Communities found in surface and maximum oxygen samples were dominated by heterotrophic bacteria, likely consuming the phytoplankton-derived organic matter. This includes members of the Oceanospirillales and Alteromonadales within Gammaproteobacteria, which were significantly more abundant in shallow waters than in deep samples. Gammaproteobacteria are known to play an important ecological role in the degradation of organic carbon by producing extracellular hydrolytic enzymes (such as amylases, proteases, lipases, and DNAses) (Dang et al., 2009), although some Oceanospirillales have also been shown to possess genes for carbon fixation (Calvin cycle), and thus have the potential to grow as chemoautotrophs (Swan et al., 2011). The greater relative abundance of Bacteroidetes at the surface compared to deeper waters also likely reflects their potential association with phytoplankton, since many cultivated species of this phylum have specialized in the degradation of high molecular weight compounds derived from primary producers (Wilkins et al., 2013b). The most representative genus belonging to the Bacteroidetes was found to be Polaribacter—a gas-vacuolated, proteorhodopsin-containing Flavobacteria that is prevalent in Antarctica and Arctic seawater (Wilkins et al., 2013b). Grzymski et al. (2012) reported sequences affiliated with the genus Polaribacter only in summer (comprising 11% of the 16S rRNA gene reads), and speculate that they are seeded from phytoplankton blooms following the melting of sea ice. The class Alphaproteobacteria was mainly represented by the order Rhodobacterales, known as a common and dominant primary surface colonizing group (Dang et al., 2008). We also identified sequences belonging to the SAR11 clade, which has been identified as a major player of microbial communities in the surface ocean, including the Southern Ocean (Brown et al., 2012).
Interestingly, we found that the surface communities became more dissimilar from each other with geographical distance, indicating that different regions harbor distinct communities. This is in contrast to results reported by Luria et al. (2014), who did not find a relationship with geographical distance. Luria et al. (2014) argue that similar conditions observed in summer lead to similar surface communities, whereas differences in communities might be expected at times when conditions change, for example in response to transitions between seasons (spring-summer or summer-fall). We sampled in late summer at the transition to fall, which would fit with this scenario. As an exception to the trend with geographical distance, we found that the surface community of PO01.21B, which was the station furthest away from shore, was more similar to samples obtained closer to shore than distance would suggest. One possible explanation could be that PO01.21B was located 30 m away from the sea ice edge, leading to the development of communities that are more similar to communities in coastal waters, which appear to be dominated by Flavobacteria. Also, these stations are all characterized by elevated temperature and chlorophyll-a concentrations, suggesting that increased activity due to higher temperatures and the availability of organic matter might be driving this difference.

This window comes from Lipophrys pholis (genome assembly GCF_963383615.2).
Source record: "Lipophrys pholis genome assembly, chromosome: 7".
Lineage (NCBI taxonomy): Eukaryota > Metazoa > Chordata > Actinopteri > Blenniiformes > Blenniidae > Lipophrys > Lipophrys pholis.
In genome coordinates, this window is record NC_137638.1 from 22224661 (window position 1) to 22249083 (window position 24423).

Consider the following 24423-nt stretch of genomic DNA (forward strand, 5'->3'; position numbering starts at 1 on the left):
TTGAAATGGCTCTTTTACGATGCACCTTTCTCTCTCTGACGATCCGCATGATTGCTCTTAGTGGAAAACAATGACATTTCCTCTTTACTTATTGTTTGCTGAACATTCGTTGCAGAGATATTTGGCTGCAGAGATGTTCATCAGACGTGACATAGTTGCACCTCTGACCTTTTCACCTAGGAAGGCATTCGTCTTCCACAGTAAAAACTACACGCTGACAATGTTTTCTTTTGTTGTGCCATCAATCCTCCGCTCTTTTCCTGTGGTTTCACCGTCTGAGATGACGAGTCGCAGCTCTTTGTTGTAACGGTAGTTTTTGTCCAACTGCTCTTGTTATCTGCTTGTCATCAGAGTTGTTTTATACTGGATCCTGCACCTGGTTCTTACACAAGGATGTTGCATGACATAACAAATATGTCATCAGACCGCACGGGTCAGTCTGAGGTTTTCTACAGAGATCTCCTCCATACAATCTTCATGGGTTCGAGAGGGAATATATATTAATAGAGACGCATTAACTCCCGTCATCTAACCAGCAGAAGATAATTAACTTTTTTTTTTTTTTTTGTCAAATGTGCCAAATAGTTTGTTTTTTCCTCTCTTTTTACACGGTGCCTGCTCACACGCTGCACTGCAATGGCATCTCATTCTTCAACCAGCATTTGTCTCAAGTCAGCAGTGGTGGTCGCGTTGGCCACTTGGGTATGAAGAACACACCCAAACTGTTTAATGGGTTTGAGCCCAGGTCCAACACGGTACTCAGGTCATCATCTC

The deep-water masses we sampled (Circumpolar Deep Water, Antarctic Intermediate Water, and Antarctic Bottom Water) were dominated by Thaumarchaeota (Nitrosopumilus), Euryarchaeota (MGII and III), and Gammaproteobacteria, largely in line with the few studies that have analyzed the microbial communities of deep waters of the Southern Ocean (López-García et al., 2001; Manganelli et al., 2009). Thaumarchaeota may be responsible for nitrification in the deep ocean (Könneke et al., 2005; Wuchter et al., 2006; Nakagawa et al., 2007; Kalanetra et al., 2009), whereas Euryarchaeota belonging to the MGII clade have been shown to be motile, proteorhodopsin-containing photoheterotrophs that have the potential to degrade proteins and lipids (Iverson et al., 2012). In contrast to deep waters, we detected almost no 16S rRNA genes from Archaea above 100 m depth, in line with previous studies sampling surfaces communities in austral summer (Murray et al., 1998; Murray and Grzymski, 2007; Manganelli et al., 2009; Ghiglione and Murray, 2012; Grzymski et al., 2012; Williams et al., 2012). The ammonia-oxidizing Thaumarchaeota have been shown to be very sensitive to photoinhibition (Merbt et al., 2012), which could explain their decline during periods of extended illumination, for example during the summer in Southern Ocean waters when light levels are highest (Murray et al., 1998; Grzymski et al., 2012). In line with this hypothesis, metaproteomic analysis found that Thaumarchaeota/Nitrosopumilus maritimus represented 30% of all microbial proteins in winter coastal Antarctic Peninsula samples, whereas no proteins were detected in the summer (Williams et al., 2012). On the other hand, the fact that we did not find any euryarchaeotal sequences in the surface samples is somewhat surprising, considering that some have been shown to contain proteorhodopsin, and thus could grow as photoheterotrophs (Iverson et al., 2012). Indeed, in contrast to Thaumarchaeota, Euryarchaeota have been frequently identified in surface waters in other oceanic regions, including the summer surface community in the Southern Drake Passage (Manganelli et al., 2009). This discrepancy might in part be explained by the partial coverage of the primers we used toward Euryarchaeota (61.9%). However, their complete absence in surface samples in our dataset suggests that further work is required to elucidate the factors that govern the distribution of Euryarchaeota in the Southern Ocean. Although less prevalent than Archaea and Gammaproteobacteria, Deltaproteobacteria (dominated by the SAR324 clade) and Planctomycetes were almost exclusively found in deep waters. Deltaproteobacterial sequences belonging to SAR324 have previously been found in deeper layers and also as part of the Antarctic surface winter community (López-García et al., 2001; Grzymski et al., 2012; Luria et al., 2014), where they are likely to contribute to chemosynthetic production due to their versatile metabolism (Swan et al., 2011; Sheik et al., 2014). We further detected sequences belonging to the SAR406 clade, which has been frequently identified in the deep-ocean (Rappé et al., 2000), including Antarctic deep waters (López-García et al., 2001). Their ecological role remains to be elucidated.